Shepherd, Antony (DNB00)
|←Shepheard, George||Dictionary of National Biography, 1885-1900, Volume 52
SHEPHERD, ANTONY (1721–1796), Plumian professor of astronomy at Cambridge, elder son of Arthur Shepherd, was born at Kendal in 1721, was admitted to St. John's College, Cambridge 27 June 1740, at the age of nineteen, graduated B.A. in 1743, M.A. (from Christ's College) in 1747, B.D. in 1761, and D.D. in 1766. He took holy orders and held a long succession of livings—Eastling, Kent, 1745 to 1752; Croxton, near Thetford, from 21 Jan. 1756; Bourne from 30 March 1758 to 1763; and Barton Mills from 1778. He was fellow of Christ's College from 9 Jan. 1747 to 22 Nov. 1783. He had (December 1765) a lease of the tithes of Burnham Westgate, out of which arose a lawsuit which lasted twenty years. He was appointed sole tutor at Christ's in 1768, but entrusted his duties as lecturer to W. Paley and J. Law, who, however, did not obtain a very fair share of the tuition fees till 1772.
Meanwhile Shepherd had devoted himself to astronomy. He was elected Plumian professor of astronomy at Cambridge in 1760, and F.R.S. in 1763. In 1768 he was appointed master of mechanics to his majesty, doubtless owing to the influence of John Montagu, fourth earl of Sandwich [q. v.], whose favour he had secured (Cambridge Chronicle, 28 May 1768; cf. Paley's ‘Life’ by E. Paley, Works of W. Paley, 1825, i. 80–1; and Meadley's Memoirs of W. Paley); and in 1772 wrote the preface to the quarto volume, ‘Tables for correcting the apparent Distance of the Moon and a Star from the effects of Refraction and Parallax,’ which was published by order of the commissioners of longitude. In 1776 Shepherd published the syllabus of a course of lectures on experimental philosophy, given at Trinity College.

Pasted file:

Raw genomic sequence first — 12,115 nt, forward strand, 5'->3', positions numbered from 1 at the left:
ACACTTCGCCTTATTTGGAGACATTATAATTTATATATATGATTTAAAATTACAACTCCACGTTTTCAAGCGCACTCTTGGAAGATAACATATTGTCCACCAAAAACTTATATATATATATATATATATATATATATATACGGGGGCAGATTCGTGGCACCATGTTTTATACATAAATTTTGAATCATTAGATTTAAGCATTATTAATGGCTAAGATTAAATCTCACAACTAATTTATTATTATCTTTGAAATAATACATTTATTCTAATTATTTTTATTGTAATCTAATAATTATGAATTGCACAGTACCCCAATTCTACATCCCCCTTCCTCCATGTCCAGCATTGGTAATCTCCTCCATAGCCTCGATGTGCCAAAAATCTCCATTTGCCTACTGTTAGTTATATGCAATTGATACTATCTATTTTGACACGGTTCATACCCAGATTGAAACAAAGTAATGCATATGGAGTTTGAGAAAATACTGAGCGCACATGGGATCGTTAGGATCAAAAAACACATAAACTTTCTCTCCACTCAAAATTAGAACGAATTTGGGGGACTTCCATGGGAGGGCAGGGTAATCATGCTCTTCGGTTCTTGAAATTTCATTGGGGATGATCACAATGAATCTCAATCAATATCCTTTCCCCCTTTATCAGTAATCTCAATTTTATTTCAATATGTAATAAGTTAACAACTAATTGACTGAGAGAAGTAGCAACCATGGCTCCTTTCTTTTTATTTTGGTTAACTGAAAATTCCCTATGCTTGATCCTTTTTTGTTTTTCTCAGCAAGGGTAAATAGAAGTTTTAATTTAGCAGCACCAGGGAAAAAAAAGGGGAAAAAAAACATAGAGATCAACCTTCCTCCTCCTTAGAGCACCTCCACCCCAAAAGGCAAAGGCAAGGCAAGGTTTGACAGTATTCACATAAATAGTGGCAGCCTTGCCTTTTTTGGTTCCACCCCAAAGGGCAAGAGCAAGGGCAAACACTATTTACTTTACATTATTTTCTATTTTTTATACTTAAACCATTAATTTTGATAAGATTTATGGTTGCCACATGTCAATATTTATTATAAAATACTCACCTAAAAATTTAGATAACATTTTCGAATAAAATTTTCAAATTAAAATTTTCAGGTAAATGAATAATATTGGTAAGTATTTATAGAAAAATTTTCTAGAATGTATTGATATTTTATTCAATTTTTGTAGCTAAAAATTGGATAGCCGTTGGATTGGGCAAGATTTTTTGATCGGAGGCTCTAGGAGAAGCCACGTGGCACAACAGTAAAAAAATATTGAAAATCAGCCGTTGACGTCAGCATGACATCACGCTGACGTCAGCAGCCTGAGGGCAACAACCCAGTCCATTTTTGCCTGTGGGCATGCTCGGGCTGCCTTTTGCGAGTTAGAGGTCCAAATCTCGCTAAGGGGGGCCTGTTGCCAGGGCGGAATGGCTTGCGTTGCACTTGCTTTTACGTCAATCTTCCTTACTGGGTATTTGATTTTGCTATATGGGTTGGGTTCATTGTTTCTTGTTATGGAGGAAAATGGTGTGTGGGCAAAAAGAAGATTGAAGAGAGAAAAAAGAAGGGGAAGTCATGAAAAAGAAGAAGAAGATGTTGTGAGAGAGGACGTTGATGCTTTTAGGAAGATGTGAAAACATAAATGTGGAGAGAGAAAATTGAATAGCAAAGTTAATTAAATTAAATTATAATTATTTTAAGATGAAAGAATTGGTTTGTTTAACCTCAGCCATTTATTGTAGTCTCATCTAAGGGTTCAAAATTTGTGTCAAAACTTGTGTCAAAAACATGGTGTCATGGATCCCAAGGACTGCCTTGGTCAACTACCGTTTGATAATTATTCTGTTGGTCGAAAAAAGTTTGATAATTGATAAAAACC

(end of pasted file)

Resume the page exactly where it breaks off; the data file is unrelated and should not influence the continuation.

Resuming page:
In July 1777 he was made canon of Windsor, and strenuous efforts were made to eject him, as a pluralist, from his fellowship at Christ's College (cf. Cat. Cambridge Univ. MSS. pp. 360*, 361, 362). He resigned the fellowship six years later. Frances Burney describes him as ‘prodigiously tall and stout’ and as ‘dullness itself;’ but it is said that Captain Cook named an island ‘after his friend, Dr. Shepherd’ (Early Diary of Frances Burney, 1768–78, ed. Ellis, 1889, i. 109, 206, 282). He was credited with ‘a taste for wine and music,’ but he ‘did not shine more in music than he did in astronomy’ (Nichols, Illustrations of Lit. vi. 677, and Lit. Anecdotes, viii. 395). He died at his house in Dean Street, Soho, on 15 June 1796. There is a painting of him in the library of the university of Cambridge, by Vanderpuyl, and a bust of him in the library of Trinity College.[Authorities cited; information has been courteously supplied by the master of Christ's College, the bursar of St. John's College, and by Mr. W. W. R. Ball of Trinity College.]